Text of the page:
Title: At Dusk (Boston Common at Twilight) by Childe Hassam
Date: between 1885 and 1886
Medium: oil on canvas
Dimensions: height: 42 in (106.6 cm); width: 60 in (152.4 cm)
Collection: Museum of Fine Arts, Boston Massachusetts
What I love about this painting:
Childe Hassam was known for his bold landscapes but by the mid-1880s, Hassam began painting cityscapes. This painting, Boston Common at Twilight was of his first cityscapes.
I particularly like the way he used a dark palette of blacks and browns, colors rarely used with such abandon by strict Impressionists (such as his contemporary, Claude Monet). The dark of the buildings and the clothes of the people are contrasted with many shades of white. The dirty snow trodden on the sidewalk shows us the truth of winter in an urban setting.
The contrasting of darkness against lightness on the land below forces the viewer’s eye upward to the dusky-blue sky and the rosy glow of sunset peeking from behind the trees, to the twilight mist forming in the chill evening air.
Two small girls use these last moments of light to play, perhaps to make snowballs under the eye of their mother or governess.
About the Artist, via Wikipedia:
Frederick Childe Hassam was known to all as “Childe” (pronounced like child), a name taken from an uncle. Hassam was born in the family home on Olney Street on Meeting House Hill in the Dorchester neighborhood of Boston, on October 17, 1859. His father, Frederick Fitch Hassam (1825–1880), was a moderately successful cutlery businessman with a large collection of art and antiques. He descended from a long line of New Englanders. His mother, Rosa Delia Hawthorne (1832–1880), a native of Maine, shared an ancestor with American novelist Nathaniel Hawthorne.
His father claimed descent from a seventeenth-century English immigrant whose name, Horsham, had been corrupted over time to Hassam. With his dark complexion and heavily lidded eyes, many took Childe Hassam to be of Middle Eastern descent—speculation which he enjoyed stoking. In the mid-1880s, he took to painting an Islamic-appearing crescent moon (which eventually degenerated into only a slash) next to his signature, and he adopted the nickname “Muley” (from the Arabic “Mawla”, Lord or Master), invoking Muley Abul Hassan, a fifteenth-century ruler of Granada whose life was fictionalized in Washington Irving‘s novel Tales of the Alhambra.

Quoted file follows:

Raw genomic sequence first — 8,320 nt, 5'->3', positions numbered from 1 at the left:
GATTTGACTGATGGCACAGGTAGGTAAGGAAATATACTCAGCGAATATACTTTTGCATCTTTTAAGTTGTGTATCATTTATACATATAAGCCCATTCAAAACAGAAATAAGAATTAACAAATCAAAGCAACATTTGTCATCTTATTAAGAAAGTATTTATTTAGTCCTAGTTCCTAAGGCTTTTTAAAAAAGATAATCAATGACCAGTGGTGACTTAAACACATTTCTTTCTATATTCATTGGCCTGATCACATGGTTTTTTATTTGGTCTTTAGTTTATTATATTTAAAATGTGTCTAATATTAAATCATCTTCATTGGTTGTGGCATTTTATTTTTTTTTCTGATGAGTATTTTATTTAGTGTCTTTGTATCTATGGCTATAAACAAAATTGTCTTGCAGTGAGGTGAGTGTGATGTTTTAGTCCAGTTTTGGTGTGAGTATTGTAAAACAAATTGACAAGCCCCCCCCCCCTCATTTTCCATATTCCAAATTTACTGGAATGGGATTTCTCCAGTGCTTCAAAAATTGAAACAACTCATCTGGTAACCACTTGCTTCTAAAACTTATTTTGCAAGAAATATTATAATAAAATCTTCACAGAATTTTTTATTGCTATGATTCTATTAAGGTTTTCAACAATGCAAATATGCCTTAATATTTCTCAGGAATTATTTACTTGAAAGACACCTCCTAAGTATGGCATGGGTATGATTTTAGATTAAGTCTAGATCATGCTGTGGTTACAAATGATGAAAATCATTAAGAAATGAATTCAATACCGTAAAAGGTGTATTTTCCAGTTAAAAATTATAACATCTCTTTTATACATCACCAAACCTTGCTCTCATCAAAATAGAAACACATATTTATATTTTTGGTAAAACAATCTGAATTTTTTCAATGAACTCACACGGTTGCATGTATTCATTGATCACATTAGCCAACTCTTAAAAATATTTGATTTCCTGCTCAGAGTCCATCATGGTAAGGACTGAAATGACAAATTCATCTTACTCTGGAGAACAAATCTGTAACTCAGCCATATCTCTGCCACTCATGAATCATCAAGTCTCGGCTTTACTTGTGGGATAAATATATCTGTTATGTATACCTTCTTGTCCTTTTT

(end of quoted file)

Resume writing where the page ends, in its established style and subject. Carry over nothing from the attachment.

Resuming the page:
In 1882, Hassam became a free-lance illustrator (known as a “black-and-white man” in the trade) and established his first studio. He specialized in illustrating children’s stories for magazines such as Harper’s Weekly, Scribner’s Monthly, and The Century. He continued to develop his technique while attending drawing classes at the Lowell Institute and at the Boston Art Club, where he took life painting classes.
Having had relatively little formal art training, Hassam was advised by his friend and fellow Boston Art Club member Edmund H. Garrett to join him on a two-month “study trip” to Europe during the summer of 1883. They traveled throughout the United Kingdom, the Netherlands, France, Italy, Switzerland, and Spain, studying the Old Masters together and creating watercolors of the European countryside. Hassam was particularly impressed with the watercolors of J. M. W. Turner. Sixty-seven of the watercolors that Hassam painted on this trip formed the basis of his second exhibition in 1884. During this period, Hassam taught at the Cowles Art School. He also joined the “Paint and Clay Club”, expanding his contacts in the art community, which included prominent critics and “the readiest and smartest of our younger generation of artists, illustrators, sculptors, and decorators—the nearest thing to Bohemia that Boston can boast.” Friends found him to be energetic, robust, outgoing, and unassuming, capable of self-mockery and considerate acts, but he could be argumentative and wickedly witty against those in the art community who opposed him. Hassam was particularly influenced by the circle of William Morris Hunt, who like the great French landscape painter Jean-Baptiste-Camille Corot, emphasized the Barbizon tradition of working directly from nature. He absorbed their credo that “atmosphere and light are the great things to work for in landscape painting.” 
Credits and Attributions:
[Image] Wikimedia Commons contributors, “File:Childe Hassam, ‘Boston Common at Twilight’, 1885–86.jpg,” Wikimedia Commons, the free media repository, https://commons.wikimedia.org/w/index.php?title=File:Childe_Hassam,_%27Boston_Common_at_Twilight%27,_1885%E2%80%9386.jpg&oldid=618750219 (accessed May 26, 2022).
 Wikipedia contributors, “Childe Hassam,” Wikipedia, The Free Encyclopedia, https://en.wikipedia.org/w/index.php?title=Childe_Hassam&oldid=1087821182 (accessed May 26, 2022).